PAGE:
Under the deal, Glendora-based Naked Juice, owned by PepsiCo., continues to deny that its product labels were misleading or false but has agreed to shell out the money for a settlement fund and to redesign their labels to either eliminate or modify the questionable representations. It will no longer describe its juices as "all natural."

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Monday, July 1, 2013

As of today, shark fin soup and anything else made from shark fins are now banned in California.

Two years ago, Gov. Jerry Brown signed a law making it illegal to "possess, sell, offer for sale, trade, or distribute" any shark fin statewide, giving aficionados of the cruel soup plenty of time to adjust to the idea.

Many in the Asian community fought the ban, citing a centuries-old tradition of serving shark fin soup at weddings, banquets and other ceremonial events. The soup can fetch $100 or more a bowl. A San Francisco Chinatown group estimates the new law will cause revenue losses of about $40 million.

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Thursday, June 6, 2013

FLICKR/PAYTON CHUNG
When it comes to proximity to good food, not all court locations are equal. If you're lucky (well, relatively so), you'll be assigned to Clara Shortridge Foltz Criminal Justice Center on Temple Street the next time you receive a summons calling you to your civic duty. It's adjacent to the new-ish Grand Park that extends north to south from Grand Avenue to Spring Street, well-suited for a quick outdoor lunch for one. It's also within reasonable walking distance to Little Tokyo or Bunker Hill, home to some pretty exciting new restaurants.

You'll want to opt for the latter, because you might as well take advantage of your circumstances, turning lemons to, well, you know. Best to avoid the courthouse cafeteria altogether, which rated two and a half stars among Yelpers. To help you steer away from lukewarm lunches sanctioned by governmental agencies, we gathered four noteworthy spots with one eye on your watch and the other on your wallet. Turn the page.

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Thursday, April 25, 2013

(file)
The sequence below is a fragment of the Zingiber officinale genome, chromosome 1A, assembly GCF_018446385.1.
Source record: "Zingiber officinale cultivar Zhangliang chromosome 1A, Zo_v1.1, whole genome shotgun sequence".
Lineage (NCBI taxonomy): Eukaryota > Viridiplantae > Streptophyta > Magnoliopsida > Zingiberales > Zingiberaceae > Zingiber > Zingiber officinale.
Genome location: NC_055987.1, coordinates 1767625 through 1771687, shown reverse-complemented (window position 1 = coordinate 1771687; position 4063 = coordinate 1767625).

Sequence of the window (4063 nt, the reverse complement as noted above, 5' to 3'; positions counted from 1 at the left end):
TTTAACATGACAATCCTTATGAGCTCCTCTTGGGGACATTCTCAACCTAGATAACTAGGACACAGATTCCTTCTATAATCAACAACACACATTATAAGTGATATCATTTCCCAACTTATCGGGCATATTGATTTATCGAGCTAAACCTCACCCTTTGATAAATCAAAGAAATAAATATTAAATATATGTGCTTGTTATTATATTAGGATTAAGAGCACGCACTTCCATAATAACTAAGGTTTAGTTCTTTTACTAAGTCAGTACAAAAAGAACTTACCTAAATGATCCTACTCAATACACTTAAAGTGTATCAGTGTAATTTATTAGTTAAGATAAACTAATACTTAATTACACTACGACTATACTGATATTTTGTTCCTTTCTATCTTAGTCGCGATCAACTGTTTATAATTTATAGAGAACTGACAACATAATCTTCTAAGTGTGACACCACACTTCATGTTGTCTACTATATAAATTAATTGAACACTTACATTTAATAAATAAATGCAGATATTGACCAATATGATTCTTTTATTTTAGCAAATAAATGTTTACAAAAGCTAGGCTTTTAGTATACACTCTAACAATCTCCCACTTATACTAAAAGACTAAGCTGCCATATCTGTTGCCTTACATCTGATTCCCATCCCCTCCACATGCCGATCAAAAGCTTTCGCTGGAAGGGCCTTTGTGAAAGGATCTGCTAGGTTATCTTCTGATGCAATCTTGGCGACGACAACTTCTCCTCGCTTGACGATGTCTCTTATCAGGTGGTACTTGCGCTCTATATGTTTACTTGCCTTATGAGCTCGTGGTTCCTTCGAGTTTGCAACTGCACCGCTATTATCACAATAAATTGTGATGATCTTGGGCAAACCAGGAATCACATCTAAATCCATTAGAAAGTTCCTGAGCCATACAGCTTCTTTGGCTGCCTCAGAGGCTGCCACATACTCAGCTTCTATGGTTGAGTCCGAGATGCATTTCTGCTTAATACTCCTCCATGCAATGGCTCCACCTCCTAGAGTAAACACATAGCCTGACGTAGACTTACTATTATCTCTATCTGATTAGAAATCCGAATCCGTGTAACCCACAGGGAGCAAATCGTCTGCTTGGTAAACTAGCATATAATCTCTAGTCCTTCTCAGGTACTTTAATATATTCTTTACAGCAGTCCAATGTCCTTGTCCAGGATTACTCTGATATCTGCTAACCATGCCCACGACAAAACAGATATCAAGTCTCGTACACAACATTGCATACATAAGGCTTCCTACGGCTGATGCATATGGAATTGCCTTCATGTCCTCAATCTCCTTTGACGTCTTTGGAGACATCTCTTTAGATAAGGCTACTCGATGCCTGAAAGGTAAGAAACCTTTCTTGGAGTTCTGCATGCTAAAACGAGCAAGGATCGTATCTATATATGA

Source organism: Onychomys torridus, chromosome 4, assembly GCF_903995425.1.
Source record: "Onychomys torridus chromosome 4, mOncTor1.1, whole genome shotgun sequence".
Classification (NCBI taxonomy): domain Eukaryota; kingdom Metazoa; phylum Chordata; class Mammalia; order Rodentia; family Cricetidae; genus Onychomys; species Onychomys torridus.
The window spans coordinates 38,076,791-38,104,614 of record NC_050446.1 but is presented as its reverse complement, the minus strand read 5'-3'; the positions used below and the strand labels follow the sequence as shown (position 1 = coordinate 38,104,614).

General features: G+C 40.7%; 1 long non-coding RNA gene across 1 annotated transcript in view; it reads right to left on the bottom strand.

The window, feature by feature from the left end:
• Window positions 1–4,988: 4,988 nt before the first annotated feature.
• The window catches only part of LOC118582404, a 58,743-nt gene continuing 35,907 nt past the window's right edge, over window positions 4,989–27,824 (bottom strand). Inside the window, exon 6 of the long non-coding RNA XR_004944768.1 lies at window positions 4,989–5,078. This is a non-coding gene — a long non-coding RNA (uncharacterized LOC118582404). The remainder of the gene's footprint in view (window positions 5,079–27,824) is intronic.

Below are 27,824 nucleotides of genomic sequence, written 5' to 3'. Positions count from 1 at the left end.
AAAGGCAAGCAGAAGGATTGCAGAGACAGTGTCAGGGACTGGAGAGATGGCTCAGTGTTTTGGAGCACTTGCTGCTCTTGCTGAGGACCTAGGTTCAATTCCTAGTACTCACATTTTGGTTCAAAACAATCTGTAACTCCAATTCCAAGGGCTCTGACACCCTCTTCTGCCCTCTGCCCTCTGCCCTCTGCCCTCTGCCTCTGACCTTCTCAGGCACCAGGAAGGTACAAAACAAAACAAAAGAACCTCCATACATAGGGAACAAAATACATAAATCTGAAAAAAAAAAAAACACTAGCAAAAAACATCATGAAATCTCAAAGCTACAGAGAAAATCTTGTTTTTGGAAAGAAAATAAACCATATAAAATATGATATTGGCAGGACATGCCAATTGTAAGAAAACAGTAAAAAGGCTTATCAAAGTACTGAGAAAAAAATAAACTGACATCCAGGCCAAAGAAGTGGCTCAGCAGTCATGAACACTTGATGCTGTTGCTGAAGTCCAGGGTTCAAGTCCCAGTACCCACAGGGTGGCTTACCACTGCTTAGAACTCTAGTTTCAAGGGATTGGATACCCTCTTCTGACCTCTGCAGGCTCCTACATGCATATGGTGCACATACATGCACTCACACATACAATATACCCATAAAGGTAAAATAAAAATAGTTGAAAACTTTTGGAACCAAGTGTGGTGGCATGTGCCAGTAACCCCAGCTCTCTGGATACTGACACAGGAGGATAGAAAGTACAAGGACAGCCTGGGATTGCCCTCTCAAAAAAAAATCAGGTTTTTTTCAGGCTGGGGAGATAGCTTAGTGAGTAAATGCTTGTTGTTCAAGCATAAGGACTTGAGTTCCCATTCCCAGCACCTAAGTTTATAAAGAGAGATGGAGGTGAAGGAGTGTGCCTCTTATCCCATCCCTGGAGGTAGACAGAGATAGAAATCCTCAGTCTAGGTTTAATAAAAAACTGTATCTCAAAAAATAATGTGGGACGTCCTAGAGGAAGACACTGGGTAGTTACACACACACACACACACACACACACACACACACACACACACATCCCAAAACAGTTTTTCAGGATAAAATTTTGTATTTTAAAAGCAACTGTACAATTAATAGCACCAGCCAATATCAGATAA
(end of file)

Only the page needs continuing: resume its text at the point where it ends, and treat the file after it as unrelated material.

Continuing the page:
Thursday, April 25, 2013

Beverages

California Takes Up Soda Tax Idea

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Thu, Apr 25, 2013 at 1:29 PM

Coke - FLICKR/VWB5
California lawmakers are considering a bill this week that would tax sugary drinks to the tune of one cent per fluid ounce. That would add 12 cents to your typical can of Coke -- but not Diet Coke.

It would also affect the price of sweet tea, but not tea that you add sugar to yourself. Yes, this is making more and more sense.

The measure passed its first hurdle, clearing a tax committee on Wednesday, KTLA reports.

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Thursday, March 14, 2013

Thursday, March 14, 2013

Food & the Law

Urasawa Cited for Labor Violations

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Thu, Mar 14, 2013 at 9:17 AM

Sushi at Urasawa - G. SNYDER
  • G. Snyder
  • Sushi at Urasawa
California Labor Commissioner Julie A. Su has issued citations to restaurants across the state for violating various state labor laws. Urasawa, the famed sushi restaurant in Beverly Hills, was among those cited.

According to the Commissioner, the government's investigation found that Urasawa's kitchen staff often worked 10.5 hours a day without receiving overtime pay or proper rest and meal breaks. The restaurant also failed to issue wage statements itemizing the number of hours employees worked and their rate of pay, another violation of the California Labor Code.

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Tuesday, March 12, 2013

One of the gardens Ron Finley has planted in South Central - SCREENSHOT FROM RON FINLEY'S TED TALK
  • Screenshot from Ron Finley's TED talk
  • One of the gardens Ron Finley has planted in South Central
Ron Finley is a gardener, but not in the puttering-in-the-backyard kind of way. Rather, the artist and designer refers to himself as a "guerrilla gardener," using the growing of food as a way to try to change the dynamics of his neighborhood: South Central L.A.

In a TED talk, given in Long Beach in February and just recently posted online, Finley talks about his neighborhood as a food desert and community devastated by food-related illnesses. "South Central: The home of the drive-by and the drive-thru," he says. "The drive-thrus are killing more people than the drive-bys."